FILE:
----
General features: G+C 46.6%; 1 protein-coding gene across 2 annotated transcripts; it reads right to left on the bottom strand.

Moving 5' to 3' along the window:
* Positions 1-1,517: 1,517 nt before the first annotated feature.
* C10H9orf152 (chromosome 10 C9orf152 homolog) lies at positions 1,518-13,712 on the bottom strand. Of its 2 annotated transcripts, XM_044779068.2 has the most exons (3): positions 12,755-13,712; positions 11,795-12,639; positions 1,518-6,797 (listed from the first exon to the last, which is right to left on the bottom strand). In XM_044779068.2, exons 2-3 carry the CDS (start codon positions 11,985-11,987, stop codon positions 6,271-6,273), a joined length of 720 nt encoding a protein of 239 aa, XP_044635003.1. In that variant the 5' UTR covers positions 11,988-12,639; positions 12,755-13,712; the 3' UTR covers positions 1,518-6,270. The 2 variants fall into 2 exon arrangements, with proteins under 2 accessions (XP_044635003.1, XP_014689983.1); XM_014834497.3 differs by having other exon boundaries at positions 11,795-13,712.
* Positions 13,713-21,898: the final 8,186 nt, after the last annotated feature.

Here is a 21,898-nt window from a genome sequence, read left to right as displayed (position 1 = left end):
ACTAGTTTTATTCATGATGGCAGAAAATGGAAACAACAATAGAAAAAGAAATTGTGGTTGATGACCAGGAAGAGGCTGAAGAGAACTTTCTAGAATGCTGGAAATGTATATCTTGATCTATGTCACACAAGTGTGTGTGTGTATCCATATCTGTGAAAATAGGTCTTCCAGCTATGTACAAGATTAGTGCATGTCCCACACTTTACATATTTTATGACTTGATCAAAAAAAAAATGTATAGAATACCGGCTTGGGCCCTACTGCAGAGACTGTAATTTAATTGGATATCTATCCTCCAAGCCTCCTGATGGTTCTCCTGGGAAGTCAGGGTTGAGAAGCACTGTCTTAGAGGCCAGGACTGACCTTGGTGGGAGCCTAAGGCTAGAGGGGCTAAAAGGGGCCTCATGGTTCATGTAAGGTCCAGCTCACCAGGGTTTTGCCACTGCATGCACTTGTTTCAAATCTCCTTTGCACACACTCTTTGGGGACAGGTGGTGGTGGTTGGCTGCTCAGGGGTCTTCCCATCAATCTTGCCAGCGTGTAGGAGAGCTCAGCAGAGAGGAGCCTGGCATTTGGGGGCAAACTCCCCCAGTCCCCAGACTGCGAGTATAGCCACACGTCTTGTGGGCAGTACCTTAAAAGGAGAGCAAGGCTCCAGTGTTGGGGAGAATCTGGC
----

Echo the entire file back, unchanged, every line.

General features: G+C 46.6%; 1 protein-coding gene across 2 annotated transcripts; it reads right to left on the bottom strand.

Moving 5' to 3' along the window:
* Positions 1-1,517: 1,517 nt before the first annotated feature.
* C10H9orf152 (chromosome 10 C9orf152 homolog) lies at positions 1,518-13,712 on the bottom strand. Of its 2 annotated transcripts, XM_044779068.2 has the most exons (3): positions 12,755-13,712; positions 11,795-12,639; positions 1,518-6,797 (listed from the first exon to the last, which is right to left on the bottom strand). In XM_044779068.2, exons 2-3 carry the CDS (start codon positions 11,985-11,987, stop codon positions 6,271-6,273), a joined length of 720 nt encoding a protein of 239 aa, XP_044635003.1. In that variant the 5' UTR covers positions 11,988-12,639; positions 12,755-13,712; the 3' UTR covers positions 1,518-6,270. The 2 variants fall into 2 exon arrangements, with proteins under 2 accessions (XP_044635003.1, XP_014689983.1); XM_014834497.3 differs by having other exon boundaries at positions 11,795-13,712.
* Positions 13,713-21,898: the final 8,186 nt, after the last annotated feature.

Here is a 21,898-nt window from a genome sequence, read left to right as displayed (position 1 = left end):
ACTAGTTTTATTCATGATGGCAGAAAATGGAAACAACAATAGAAAAAGAAATTGTGGTTGATGACCAGGAAGAGGCTGAAGAGAACTTTCTAGAATGCTGGAAATGTATATCTTGATCTATGTCACACAAGTGTGTGTGTGTATCCATATCTGTGAAAATAGGTCTTCCAGCTATGTACAAGATTAGTGCATGTCCCACACTTTACATATTTTATGACTTGATCAAAAAAAAAATGTATAGAATACCGGCTTGGGCCCTACTGCAGAGACTGTAATTTAATTGGATATCTATCCTCCAAGCCTCCTGATGGTTCTCCTGGGAAGTCAGGGTTGAGAAGCACTGTCTTAGAGGCCAGGACTGACCTTGGTGGGAGCCTAAGGCTAGAGGGGCTAAAAGGGGCCTCATGGTTCATGTAAGGTCCAGCTCACCAGGGTTTTGCCACTGCATGCACTTGTTTCAAATCTCCTTTGCACACACTCTTTGGGGACAGGTGGTGGTGGTTGGCTGCTCAGGGGTCTTCCCATCAATCTTGCCAGCGTGTAGGAGAGCTCAGCAGAGAGGAGCCTGGCATTTGGGGGCAAACTCCCCCAGTCCCCAGACTGCGAGTATAGCCACACGTCTTGTGGGCAGTACCTTAAAAGGAGAGCAAGGCTCCAGTGTTGGGGAGAATCTGGC